Second, about weird features:

" Feature development doesn't stop at its sweet spot. Beyond the idea of providing reliable, easy-to-use directions, TomTom has since added an MP3 player, live updates through the wireless network, connections to "Buddies" (the use of which has escaped me so far), cooperative street updates, photo slide shows (I'm not kidding), and a stream of other features. Some of these are actually useful, but the original TomTom was the sweet spot"

... which he relies on to discuss the latest phase of product development which is a "baroque" step that "obeys the terrible law of feature creep". The new feature, instead of having a user value, make life more complex... and eventually makes it difficult to use the device in its first and intended use. Why do I blog this? Some interesting discussion about product development and evolution towards complexity (most definitely due to forces that aim at renewing products very often).

Pondering leapfrogging

This week, Tthere is an interesting article in The Economist about the limits of leapfrogging. As you may know, this term refers to technologies that allow to skip another tech generation (for instance cell phone allow to skip the introduction of huge landline infrastrucures). Based on a recent report from the World Bank, the article describes the limits and the pre-conditions needed to have leapfrogging. It shows how the spread of new technologies often depends on the availability of older ones:

"Alas, the mobile phone turns out to be rather unusual. Its very nature makes it an especially good leapfrogger: it works using radio, so there is no need to rely on physical infrastructure such as roads and phone wires; base-stations can be powered using their own generators in places where there is no electrical grid; and you do not have to be literate to use a phone, which is handy if your country's education system is in a mess. There are some other examples of leapfrog technologies that can promote development—moving straight to local, small-scale electricity generation based on solar panels or biomass, for example, rather than building a centralised power-transmission grid—but there may not be very many. (...) it is the presence of a solid foundation of intermediate technology that determines whether the latest technologies become widely diffused. (...) The World Bank's researchers looked at 28 examples of new technologies that achieved a market penetration of at least 5% in the developed world, and found that 23 of them went on to manage a penetration of over 50%. Once early adopters latch onto something new and useful, in other words, the rest of the population can quickly follow. The researchers then considered 67 new technologies that had achieved a 5% penetration in the developing world, and found that only six of them went on to reach 50%. That suggests that although new technologies are often adopted by a small minority of people in poor countries, they then fail to achieve widespread diffusion, so their benefits do not become more generally available. (...) The World Bank concludes that a country's capacity to absorb and benefit from new technology depends on the availability of more basic forms of infrastructure. This has clear implications for development policy (...) Most of the time, to go high-tech, you need to have gone medium-tech first."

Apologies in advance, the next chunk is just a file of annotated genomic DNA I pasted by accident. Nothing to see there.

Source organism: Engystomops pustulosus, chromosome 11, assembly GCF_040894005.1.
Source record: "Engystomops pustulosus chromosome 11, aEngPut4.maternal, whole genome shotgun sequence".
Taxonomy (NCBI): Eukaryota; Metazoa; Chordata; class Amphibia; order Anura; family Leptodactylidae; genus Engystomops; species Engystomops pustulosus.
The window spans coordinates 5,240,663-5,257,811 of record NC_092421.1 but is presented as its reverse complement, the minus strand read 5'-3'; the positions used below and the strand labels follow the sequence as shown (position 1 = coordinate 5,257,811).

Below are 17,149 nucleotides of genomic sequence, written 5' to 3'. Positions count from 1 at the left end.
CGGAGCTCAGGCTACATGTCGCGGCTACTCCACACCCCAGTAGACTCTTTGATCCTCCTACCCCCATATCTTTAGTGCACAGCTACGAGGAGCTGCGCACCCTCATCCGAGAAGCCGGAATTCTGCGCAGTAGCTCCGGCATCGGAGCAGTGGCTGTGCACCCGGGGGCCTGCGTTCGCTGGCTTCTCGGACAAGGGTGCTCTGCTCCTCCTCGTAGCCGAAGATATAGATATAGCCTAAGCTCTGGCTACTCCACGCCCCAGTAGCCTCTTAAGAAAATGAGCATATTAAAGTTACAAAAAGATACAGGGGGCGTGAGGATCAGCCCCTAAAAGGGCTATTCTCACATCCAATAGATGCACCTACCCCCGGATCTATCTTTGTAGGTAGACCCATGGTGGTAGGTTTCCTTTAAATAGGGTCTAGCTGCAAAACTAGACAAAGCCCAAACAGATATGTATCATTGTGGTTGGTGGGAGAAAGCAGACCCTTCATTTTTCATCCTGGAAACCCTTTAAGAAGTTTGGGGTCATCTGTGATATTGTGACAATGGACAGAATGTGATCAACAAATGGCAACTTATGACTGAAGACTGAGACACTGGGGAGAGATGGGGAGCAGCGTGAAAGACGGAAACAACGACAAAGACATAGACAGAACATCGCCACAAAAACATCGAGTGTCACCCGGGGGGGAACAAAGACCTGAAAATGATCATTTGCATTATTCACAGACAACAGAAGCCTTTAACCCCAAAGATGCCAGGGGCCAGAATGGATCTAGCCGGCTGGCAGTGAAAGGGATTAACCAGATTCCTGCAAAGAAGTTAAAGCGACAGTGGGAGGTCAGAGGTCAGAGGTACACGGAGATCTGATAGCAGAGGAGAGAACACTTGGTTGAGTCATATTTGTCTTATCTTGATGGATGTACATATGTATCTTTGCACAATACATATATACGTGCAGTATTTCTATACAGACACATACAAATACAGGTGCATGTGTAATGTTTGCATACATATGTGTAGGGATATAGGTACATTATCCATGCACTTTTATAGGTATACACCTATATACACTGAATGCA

Why do I blog this? interesting article in terms of innovationm change and implications for foresight.

Question your tea spoons

A quote by Georges Perec is a good way to start off the year:

"What we need to question is bricks, concrete, glass, our table manners, our utensils, our tools, the way we spend our time, our rhythms. To question that which seems to have ceased forever to astonish us. We live, true, we breathe, true; we walk, we open doors, we go down staircases, we sit at a table in order to eat, we lie down on a bed in order to sleep. How? Why? Where? When? Why?

Describe your street. Describe another street. Compare.

Make an inventory of you pockets, of your bag. Ask yourself about the provenance, the use, what will become of each of the objects you take out.

Question your tea spoons.

What is there under your wallpaper?

How many movements does it take to dial a phone number?

Why don’t you find cigarettes in grocery stores? Why not?

It matters little to me that these questions should be fragmentary, barely indicative of a method, at most of a project. It matters a lot to me that they should seem trivial and futile: that’s exactly what makes them just as essential, if not more so, as all the other questions by which we’ve tried in vain to lay hold on our truth."

(Georges Perec, The Infra-Ordinary, 1973) Why do I blog this? I think this words are a good agenda for now, they nicely show the sort of attitude towards techniques and technologies one can have "to rediscover something of the astonishment that Jules Verne or his readers may have felt faced with an apparatus capable of reproducing and transporting sounds". And as he said "Nothing strikes you. You don't know how to see." Why is this important, maybe first to highlight how the mundane is intriguing. Beyond the descriptive level, it's also curious wrt to innovation and design as it allows to ask question and possibly to nurture near future worlds.